Remember that if your sample size is of limited size, a distribution will never look completely normal, even if it is sampled from a normal distribution. It should however be likely to be sampled from a population of data that seems normal. That means that the histogram should not be too skewed, or too peaked, or have two peaks far apart. Only if you have a lot of observations, say 1000, you can reasonably say something about the shape of the distribution.

If you have categorical independent variables in your linear model, it is best to look at the various subgroups separately and look at the histogram of the residuals: the residuals $$e$$ are defined as residuals given the rest of the linear model. For instance, if there is a model for height, and country is the only predictor in the model, all individuals from the same country are given the same expected height based on the model. They only differ from each other because of the normally distributed random residuals. Therefore look at the residuals for all individuals from one particular country to see whether the residuals are indeed normally distributed. Then do this for all countries separately. Think about it: the residuals might look non-normal from country A, and non-normal from country B, but put together, they might look very normal! This is illustrated in Figure 7.26. Therefore, when checking for the assumption of normality, do this for every subgroup separately. Figure 7.26: Two distributions might be very non-normal, but when taken together, might look normal nevertheless. Normality should therefore always be checked for each subgroup separately.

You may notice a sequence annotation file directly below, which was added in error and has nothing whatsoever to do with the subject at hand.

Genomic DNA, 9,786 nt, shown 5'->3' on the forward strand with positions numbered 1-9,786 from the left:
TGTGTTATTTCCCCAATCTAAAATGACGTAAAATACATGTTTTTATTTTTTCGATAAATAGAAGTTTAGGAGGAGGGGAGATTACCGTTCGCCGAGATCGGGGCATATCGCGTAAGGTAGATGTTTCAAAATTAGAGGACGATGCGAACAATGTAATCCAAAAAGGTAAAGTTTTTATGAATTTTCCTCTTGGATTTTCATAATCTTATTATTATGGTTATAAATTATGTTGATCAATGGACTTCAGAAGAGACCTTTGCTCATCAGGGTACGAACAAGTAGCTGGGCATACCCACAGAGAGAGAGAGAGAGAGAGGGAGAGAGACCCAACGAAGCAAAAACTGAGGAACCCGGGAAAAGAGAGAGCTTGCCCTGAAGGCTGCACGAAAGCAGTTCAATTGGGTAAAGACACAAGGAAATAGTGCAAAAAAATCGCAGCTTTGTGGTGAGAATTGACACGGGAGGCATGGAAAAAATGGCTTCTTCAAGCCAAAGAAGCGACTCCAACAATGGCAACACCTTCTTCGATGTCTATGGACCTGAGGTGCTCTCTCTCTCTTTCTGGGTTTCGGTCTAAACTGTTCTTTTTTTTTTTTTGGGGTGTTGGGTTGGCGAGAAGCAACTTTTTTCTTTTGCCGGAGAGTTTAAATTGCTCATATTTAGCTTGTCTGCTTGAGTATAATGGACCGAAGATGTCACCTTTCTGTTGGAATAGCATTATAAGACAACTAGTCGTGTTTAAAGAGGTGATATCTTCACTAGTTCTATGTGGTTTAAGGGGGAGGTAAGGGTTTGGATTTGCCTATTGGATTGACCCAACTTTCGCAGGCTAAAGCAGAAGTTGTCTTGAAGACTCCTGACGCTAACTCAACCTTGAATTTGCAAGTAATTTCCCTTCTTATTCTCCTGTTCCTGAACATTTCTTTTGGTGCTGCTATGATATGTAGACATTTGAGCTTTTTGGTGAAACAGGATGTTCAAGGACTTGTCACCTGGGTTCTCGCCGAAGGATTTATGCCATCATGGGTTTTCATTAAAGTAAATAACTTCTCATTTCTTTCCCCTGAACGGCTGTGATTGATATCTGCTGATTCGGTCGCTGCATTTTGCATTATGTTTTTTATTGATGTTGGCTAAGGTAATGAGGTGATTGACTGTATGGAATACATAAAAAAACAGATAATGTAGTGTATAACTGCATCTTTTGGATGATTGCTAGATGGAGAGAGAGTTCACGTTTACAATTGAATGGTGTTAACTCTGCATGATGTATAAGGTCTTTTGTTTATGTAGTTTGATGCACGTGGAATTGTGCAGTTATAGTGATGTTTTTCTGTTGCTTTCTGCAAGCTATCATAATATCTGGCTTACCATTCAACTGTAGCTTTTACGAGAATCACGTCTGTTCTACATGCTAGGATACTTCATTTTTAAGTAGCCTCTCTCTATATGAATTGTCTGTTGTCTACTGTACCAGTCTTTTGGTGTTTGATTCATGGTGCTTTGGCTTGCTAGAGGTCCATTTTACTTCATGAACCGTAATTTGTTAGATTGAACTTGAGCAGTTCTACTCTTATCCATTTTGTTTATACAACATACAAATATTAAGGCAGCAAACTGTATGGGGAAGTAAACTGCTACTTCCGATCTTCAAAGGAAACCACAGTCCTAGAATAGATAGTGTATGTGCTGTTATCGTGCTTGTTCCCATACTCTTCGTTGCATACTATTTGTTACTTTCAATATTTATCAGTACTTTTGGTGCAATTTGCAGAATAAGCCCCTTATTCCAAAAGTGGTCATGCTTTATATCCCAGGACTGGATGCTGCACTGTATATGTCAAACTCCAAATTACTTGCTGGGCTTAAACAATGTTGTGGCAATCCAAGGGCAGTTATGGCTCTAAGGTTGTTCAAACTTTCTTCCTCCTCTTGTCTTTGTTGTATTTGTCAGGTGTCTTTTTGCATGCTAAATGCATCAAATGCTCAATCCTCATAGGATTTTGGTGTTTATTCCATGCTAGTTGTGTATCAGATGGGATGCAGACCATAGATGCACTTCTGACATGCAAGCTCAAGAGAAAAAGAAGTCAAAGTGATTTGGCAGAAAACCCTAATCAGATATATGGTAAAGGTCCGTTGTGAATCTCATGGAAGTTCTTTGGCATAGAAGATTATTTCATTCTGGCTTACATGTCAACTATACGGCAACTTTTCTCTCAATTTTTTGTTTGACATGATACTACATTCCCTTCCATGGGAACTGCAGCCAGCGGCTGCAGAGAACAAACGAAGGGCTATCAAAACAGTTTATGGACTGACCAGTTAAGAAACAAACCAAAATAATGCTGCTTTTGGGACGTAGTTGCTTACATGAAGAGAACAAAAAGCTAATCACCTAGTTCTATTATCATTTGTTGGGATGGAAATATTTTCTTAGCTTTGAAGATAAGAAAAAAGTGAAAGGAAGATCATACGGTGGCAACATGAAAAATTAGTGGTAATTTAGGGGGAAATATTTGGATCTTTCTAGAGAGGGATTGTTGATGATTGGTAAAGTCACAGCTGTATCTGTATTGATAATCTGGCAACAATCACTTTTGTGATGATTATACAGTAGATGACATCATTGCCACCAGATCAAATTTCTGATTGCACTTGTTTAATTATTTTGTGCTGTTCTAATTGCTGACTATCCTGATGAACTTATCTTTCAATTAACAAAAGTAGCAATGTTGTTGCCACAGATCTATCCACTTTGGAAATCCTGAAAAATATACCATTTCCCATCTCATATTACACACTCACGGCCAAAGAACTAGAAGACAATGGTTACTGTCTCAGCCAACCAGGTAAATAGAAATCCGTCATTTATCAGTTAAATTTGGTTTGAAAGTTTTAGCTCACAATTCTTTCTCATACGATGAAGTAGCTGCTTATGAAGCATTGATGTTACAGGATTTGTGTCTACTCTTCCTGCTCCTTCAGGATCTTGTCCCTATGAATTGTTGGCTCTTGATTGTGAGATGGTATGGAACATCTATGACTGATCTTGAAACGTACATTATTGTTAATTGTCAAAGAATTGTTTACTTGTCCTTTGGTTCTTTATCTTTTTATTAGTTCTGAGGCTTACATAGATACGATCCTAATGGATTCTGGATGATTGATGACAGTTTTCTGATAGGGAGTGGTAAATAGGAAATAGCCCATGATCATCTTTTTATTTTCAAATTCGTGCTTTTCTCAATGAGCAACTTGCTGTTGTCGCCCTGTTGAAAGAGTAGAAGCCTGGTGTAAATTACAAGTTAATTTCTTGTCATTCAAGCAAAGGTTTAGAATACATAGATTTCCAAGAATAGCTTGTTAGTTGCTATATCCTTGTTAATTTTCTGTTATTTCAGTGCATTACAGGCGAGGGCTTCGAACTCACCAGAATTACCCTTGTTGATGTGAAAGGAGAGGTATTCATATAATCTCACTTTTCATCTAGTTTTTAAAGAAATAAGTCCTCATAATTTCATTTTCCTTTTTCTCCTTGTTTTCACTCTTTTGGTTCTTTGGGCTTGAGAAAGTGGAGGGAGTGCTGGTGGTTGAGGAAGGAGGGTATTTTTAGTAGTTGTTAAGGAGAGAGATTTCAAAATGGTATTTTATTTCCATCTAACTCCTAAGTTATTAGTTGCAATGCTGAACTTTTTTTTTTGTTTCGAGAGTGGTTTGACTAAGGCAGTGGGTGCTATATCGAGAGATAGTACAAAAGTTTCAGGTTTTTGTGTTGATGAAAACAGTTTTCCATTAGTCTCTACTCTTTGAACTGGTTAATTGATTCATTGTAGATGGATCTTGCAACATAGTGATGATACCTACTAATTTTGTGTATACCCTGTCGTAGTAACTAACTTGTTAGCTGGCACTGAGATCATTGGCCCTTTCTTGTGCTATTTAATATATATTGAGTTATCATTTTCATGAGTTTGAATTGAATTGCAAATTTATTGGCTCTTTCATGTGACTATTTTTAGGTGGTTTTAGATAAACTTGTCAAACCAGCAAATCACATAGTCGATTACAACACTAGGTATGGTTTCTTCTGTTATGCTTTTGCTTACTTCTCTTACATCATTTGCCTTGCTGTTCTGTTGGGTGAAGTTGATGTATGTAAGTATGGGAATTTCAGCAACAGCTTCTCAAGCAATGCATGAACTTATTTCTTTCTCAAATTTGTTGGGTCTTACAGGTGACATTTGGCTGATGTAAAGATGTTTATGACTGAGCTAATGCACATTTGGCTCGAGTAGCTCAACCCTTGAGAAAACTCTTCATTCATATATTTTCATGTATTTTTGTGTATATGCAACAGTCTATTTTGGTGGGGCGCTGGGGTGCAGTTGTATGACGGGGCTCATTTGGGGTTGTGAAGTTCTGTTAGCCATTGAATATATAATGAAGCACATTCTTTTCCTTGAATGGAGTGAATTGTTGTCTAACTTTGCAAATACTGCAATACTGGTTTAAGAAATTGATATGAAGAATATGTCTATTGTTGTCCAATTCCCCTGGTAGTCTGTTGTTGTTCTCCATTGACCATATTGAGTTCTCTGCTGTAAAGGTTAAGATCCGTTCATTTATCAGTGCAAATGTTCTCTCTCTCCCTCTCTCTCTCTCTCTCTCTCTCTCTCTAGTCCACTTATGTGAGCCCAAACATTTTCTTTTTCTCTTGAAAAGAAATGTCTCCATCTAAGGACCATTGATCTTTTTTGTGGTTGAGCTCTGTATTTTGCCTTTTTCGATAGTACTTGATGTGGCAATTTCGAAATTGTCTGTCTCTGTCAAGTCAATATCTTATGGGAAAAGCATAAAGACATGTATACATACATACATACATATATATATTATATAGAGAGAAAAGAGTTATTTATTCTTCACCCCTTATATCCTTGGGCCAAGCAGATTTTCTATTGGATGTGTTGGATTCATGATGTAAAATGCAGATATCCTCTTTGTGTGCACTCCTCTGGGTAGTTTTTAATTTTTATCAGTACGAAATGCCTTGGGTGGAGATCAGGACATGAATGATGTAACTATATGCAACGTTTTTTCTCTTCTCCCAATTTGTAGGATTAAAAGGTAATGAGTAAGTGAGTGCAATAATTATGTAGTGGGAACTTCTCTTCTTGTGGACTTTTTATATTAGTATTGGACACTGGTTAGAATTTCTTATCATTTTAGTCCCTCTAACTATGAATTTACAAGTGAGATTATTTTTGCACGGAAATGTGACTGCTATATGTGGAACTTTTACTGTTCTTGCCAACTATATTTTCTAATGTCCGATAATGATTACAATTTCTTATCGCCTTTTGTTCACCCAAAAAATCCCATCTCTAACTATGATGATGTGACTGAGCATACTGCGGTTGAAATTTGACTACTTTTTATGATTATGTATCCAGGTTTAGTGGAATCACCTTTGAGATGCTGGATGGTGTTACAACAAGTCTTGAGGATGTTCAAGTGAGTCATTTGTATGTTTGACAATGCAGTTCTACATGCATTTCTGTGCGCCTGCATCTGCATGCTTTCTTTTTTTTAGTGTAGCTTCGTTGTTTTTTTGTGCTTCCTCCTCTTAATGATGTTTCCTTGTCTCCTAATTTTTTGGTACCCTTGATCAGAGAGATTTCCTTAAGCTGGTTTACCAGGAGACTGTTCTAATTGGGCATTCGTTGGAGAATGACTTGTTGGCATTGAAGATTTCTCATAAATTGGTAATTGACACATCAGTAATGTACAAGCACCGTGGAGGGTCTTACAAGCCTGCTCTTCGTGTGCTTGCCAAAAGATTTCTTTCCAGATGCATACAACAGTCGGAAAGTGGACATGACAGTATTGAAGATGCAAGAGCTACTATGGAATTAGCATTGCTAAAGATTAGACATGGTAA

It should be noted that the assumption of normally distributed residuals as checked with a histogram is the least important assumption. Even when the distribution is skewed, your standard errors are more or less correct. Only in severe cases, like with the residuals in Figure 7.24, the standard errors start to be somewhat incorrect.

## 7.6 General approach to testing assumptions

It is generally advised to always check the residuals. All four assumptions mentioned above can be checked by looking at the residuals. We advise to do this with three types of plots.

The first is the histogram of the residuals: this shows whether the residuals are more or less normally distributed. The histogram should show a more or less symmetric distribution. If the plot does not look asymmetric at all, try to find a transformation of the dependent variable that makes the residuals more normal. An example of this is to log-transform reaction times.

The second type of plot that you should look at is a plot where the residuals are on the $$y$$-axis and the predicted values for the dependent variable ($$\widehat{Y}$$) is on the $$x$$-axis. Such a plot can reveal systematic deviation from normality, but also non-equal variance.

The third type of plot that you should study is one where the residuals are on the vertical axis and one of the predictor variables is on the horizontal axis. In this plot, you can spot violations of the equal variance assumption. You can also use such a plot for candidate predictor variables that are not in your model yet. If you notice a pattern, this is indicative of dependence, which means that this variable should probably be included in your model.